Wednesday, March 9, 2016

A Flower is not a Flower

I saw some talk this morning on twitter about Indigenous Physics and decided I should write something that could give some very basic insight into how it could possibly be different from more Eurocentric schools of thought.

These are simply ways of being that I have inherited from my ancestors and themselves are not applicable to all other NDN cultures but some may share these concepts. That in itself is a part of it but we'll get into that later.

For now let us focus on a single concept that I have inherited. Think for a moment about a flower, it rests on a hill, surrounded by lush green grass and beyond it the sky stretches out far beyond where you can comprehend. A flower is a seed bearing plant consisting of corolla and calyx. This flower, is not a flower, it is a thought, it exists but not in the physical plane which you can touch and interact with it. This flower is not a flower, but yet in some world, outside of our own it is real.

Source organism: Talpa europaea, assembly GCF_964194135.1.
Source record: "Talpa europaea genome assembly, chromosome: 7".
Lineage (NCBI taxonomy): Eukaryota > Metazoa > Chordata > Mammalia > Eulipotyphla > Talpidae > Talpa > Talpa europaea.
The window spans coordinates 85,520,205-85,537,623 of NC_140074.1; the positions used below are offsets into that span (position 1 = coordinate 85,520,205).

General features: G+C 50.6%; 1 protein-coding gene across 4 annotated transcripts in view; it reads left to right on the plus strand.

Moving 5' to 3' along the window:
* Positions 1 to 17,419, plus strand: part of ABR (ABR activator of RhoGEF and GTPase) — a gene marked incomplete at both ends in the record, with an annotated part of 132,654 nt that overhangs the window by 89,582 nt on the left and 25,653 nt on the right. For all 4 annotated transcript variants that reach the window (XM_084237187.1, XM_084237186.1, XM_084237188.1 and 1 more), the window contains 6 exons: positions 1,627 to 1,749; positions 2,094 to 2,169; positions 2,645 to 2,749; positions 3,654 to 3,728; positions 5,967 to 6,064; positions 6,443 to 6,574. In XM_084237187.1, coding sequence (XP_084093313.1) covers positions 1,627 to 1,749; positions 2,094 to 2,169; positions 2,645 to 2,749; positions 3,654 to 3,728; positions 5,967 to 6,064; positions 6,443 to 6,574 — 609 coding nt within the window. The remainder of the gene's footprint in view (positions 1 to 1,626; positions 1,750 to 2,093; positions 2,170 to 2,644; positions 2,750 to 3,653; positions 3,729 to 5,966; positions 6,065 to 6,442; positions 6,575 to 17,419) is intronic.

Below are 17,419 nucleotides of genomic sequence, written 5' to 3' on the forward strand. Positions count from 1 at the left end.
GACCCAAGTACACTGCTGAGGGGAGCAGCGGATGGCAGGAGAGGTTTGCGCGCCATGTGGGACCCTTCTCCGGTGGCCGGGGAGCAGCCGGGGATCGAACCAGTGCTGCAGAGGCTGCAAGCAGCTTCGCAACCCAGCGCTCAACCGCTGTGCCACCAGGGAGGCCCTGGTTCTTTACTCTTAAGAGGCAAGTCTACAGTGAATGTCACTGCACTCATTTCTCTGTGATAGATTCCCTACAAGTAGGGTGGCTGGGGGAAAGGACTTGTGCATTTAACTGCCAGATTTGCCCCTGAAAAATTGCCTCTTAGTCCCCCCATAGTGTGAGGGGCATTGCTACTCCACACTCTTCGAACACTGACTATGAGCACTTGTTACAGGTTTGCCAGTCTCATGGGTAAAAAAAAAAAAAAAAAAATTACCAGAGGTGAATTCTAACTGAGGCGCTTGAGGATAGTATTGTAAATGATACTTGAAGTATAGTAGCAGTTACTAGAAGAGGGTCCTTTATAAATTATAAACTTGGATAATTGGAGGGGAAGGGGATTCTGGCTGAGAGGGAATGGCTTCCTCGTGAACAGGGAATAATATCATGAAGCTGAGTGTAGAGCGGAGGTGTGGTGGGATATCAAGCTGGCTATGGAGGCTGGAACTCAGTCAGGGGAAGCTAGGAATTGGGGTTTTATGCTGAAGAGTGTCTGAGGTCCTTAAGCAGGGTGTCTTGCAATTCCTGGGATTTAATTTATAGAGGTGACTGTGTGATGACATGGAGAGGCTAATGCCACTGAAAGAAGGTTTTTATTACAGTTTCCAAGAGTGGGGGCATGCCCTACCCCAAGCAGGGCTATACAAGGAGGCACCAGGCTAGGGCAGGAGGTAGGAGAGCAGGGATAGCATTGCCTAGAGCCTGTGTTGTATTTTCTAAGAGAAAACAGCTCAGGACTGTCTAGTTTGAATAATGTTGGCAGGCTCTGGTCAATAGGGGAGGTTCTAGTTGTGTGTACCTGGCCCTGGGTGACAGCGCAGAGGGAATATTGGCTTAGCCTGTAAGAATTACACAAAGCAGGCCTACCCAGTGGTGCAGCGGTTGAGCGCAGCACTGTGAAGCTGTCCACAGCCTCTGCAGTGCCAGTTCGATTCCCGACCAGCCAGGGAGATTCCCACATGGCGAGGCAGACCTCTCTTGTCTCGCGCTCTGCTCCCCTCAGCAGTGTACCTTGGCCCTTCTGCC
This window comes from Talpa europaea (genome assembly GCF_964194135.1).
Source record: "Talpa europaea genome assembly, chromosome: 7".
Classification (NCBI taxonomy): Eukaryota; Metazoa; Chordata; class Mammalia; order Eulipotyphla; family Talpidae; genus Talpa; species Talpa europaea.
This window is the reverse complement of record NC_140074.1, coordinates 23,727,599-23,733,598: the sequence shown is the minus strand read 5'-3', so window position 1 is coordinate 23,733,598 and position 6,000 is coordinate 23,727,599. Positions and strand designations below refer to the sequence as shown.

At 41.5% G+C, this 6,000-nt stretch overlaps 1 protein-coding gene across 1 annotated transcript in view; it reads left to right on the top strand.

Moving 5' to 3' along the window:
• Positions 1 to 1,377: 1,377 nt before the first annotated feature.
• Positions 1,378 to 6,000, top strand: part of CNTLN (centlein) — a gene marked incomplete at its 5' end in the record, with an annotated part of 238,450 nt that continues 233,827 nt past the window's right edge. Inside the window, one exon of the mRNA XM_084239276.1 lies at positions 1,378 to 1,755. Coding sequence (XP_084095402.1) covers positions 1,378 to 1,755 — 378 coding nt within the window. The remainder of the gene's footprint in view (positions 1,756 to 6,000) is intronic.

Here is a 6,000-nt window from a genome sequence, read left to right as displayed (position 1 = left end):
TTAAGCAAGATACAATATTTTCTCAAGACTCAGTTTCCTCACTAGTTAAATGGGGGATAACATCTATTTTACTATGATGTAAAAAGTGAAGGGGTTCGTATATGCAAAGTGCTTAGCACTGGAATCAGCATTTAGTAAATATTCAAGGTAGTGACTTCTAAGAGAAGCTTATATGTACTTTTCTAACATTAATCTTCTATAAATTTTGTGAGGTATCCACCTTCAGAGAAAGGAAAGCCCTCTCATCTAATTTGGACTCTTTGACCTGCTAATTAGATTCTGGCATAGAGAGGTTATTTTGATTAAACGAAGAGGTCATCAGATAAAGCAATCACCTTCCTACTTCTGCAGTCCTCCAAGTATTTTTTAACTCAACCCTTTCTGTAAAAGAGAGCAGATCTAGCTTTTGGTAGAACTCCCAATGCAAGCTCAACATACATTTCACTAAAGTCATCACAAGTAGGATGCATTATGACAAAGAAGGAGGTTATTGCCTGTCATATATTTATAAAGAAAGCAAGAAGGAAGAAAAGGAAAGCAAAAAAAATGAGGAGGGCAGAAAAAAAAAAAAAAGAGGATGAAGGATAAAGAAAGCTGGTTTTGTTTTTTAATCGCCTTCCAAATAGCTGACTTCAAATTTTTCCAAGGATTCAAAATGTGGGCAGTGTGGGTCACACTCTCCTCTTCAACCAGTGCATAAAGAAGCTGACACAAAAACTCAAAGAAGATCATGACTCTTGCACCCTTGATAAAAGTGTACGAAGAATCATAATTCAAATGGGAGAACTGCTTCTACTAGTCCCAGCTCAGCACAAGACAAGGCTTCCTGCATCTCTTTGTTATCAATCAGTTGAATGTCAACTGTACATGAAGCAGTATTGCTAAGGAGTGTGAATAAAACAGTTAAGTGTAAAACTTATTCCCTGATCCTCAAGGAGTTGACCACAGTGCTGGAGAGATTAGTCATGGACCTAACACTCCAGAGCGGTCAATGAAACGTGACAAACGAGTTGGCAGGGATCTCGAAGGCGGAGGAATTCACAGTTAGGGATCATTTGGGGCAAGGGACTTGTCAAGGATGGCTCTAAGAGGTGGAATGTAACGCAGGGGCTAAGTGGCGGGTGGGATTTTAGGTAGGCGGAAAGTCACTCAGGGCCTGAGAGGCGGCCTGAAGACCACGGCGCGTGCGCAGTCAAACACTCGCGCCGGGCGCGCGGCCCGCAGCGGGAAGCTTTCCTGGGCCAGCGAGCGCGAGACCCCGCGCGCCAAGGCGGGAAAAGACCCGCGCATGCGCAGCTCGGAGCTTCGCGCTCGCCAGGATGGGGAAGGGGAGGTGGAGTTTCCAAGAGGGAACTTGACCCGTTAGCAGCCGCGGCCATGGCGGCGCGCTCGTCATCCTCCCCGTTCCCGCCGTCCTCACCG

Now, I would like you to go and look at a real flower, one you can touch and smell. That flower is not a flower either, or rather not "simply" a flower. That flower was grown from a seed, a seed that came from another flower. It exists in this, our physical plane and can be interacted with and for it to exist in the time and place that you've interacted with it, then it must have interacted with other forces prior to it's time with you. This flower ate, drank, was born, as it's parent was before it. This flower is unlike any flower to ever exist because of the history that has at this moment placed it in front of you.

The flower is not "a" flower, but rather "this" flower, an identity that is both generic and unique.

As I said before I only wanted to get briefly into a very bare explanation of one of the concepts that I have learned, but it's application is far more reaching. I perceive objects at a more molecular level, I see space differently from most people, and most importantly time and reality are not static concepts withing my mind.

Indigenous Physics are, at their core, a way of being in their totality. Teaching them and allowing others to find their reality and truth is certainly a goal worth pursuing.

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